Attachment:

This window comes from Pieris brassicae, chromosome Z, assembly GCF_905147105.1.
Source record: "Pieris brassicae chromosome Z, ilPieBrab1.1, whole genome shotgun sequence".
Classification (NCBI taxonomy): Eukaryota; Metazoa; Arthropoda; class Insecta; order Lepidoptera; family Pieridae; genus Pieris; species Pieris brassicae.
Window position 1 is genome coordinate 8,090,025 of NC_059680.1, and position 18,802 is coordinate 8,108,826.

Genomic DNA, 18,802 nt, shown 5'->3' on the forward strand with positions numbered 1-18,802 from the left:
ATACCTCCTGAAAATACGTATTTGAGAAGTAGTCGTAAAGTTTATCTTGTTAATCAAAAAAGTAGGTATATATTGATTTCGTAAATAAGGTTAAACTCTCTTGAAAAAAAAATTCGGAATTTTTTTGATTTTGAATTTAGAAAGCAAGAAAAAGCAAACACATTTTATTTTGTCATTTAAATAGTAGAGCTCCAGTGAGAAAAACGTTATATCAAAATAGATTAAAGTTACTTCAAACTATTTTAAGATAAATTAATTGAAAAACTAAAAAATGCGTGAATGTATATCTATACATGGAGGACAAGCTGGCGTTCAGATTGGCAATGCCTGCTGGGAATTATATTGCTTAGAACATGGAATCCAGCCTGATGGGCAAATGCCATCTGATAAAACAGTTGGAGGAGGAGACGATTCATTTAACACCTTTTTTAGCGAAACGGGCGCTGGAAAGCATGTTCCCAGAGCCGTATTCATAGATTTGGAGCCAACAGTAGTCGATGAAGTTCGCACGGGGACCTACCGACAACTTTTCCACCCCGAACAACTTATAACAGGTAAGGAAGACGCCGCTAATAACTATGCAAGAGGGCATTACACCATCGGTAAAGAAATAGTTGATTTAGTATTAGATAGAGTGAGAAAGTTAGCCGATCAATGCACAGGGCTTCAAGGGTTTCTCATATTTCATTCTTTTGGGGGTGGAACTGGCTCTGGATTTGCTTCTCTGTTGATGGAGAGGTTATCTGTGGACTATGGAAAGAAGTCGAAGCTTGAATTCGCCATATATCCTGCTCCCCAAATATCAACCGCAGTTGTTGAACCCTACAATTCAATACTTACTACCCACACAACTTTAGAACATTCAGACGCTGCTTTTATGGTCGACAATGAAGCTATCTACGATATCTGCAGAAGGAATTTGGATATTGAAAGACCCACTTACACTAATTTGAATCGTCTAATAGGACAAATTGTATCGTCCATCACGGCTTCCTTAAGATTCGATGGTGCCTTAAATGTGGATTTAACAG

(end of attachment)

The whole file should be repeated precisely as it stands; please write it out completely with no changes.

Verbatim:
This window comes from Pieris brassicae, chromosome Z, assembly GCF_905147105.1.
Source record: "Pieris brassicae chromosome Z, ilPieBrab1.1, whole genome shotgun sequence".
Classification (NCBI taxonomy): Eukaryota; Metazoa; Arthropoda; class Insecta; order Lepidoptera; family Pieridae; genus Pieris; species Pieris brassicae.
Window position 1 is genome coordinate 8,090,025 of NC_059680.1, and position 18,802 is coordinate 8,108,826.

Genomic DNA, 18,802 nt, shown 5'->3' on the forward strand with positions numbered 1-18,802 from the left:
ATACCTCCTGAAAATACGTATTTGAGAAGTAGTCGTAAAGTTTATCTTGTTAATCAAAAAAGTAGGTATATATTGATTTCGTAAATAAGGTTAAACTCTCTTGAAAAAAAAATTCGGAATTTTTTTGATTTTGAATTTAGAAAGCAAGAAAAAGCAAACACATTTTATTTTGTCATTTAAATAGTAGAGCTCCAGTGAGAAAAACGTTATATCAAAATAGATTAAAGTTACTTCAAACTATTTTAAGATAAATTAATTGAAAAACTAAAAAATGCGTGAATGTATATCTATACATGGAGGACAAGCTGGCGTTCAGATTGGCAATGCCTGCTGGGAATTATATTGCTTAGAACATGGAATCCAGCCTGATGGGCAAATGCCATCTGATAAAACAGTTGGAGGAGGAGACGATTCATTTAACACCTTTTTTAGCGAAACGGGCGCTGGAAAGCATGTTCCCAGAGCCGTATTCATAGATTTGGAGCCAACAGTAGTCGATGAAGTTCGCACGGGGACCTACCGACAACTTTTCCACCCCGAACAACTTATAACAGGTAAGGAAGACGCCGCTAATAACTATGCAAGAGGGCATTACACCATCGGTAAAGAAATAGTTGATTTAGTATTAGATAGAGTGAGAAAGTTAGCCGATCAATGCACAGGGCTTCAAGGGTTTCTCATATTTCATTCTTTTGGGGGTGGAACTGGCTCTGGATTTGCTTCTCTGTTGATGGAGAGGTTATCTGTGGACTATGGAAAGAAGTCGAAGCTTGAATTCGCCATATATCCTGCTCCCCAAATATCAACCGCAGTTGTTGAACCCTACAATTCAATACTTACTACCCACACAACTTTAGAACATTCAGACGCTGCTTTTATGGTCGACAATGAAGCTATCTACGATATCTGCAGAAGGAATTTGGATATTGAAAGACCCACTTACACTAATTTGAATCGTCTAATAGGACAAATTGTATCGTCCATCACGGCTTCCTTAAGATTCGATGGTGCCTTAAATGTGGATTTAACAG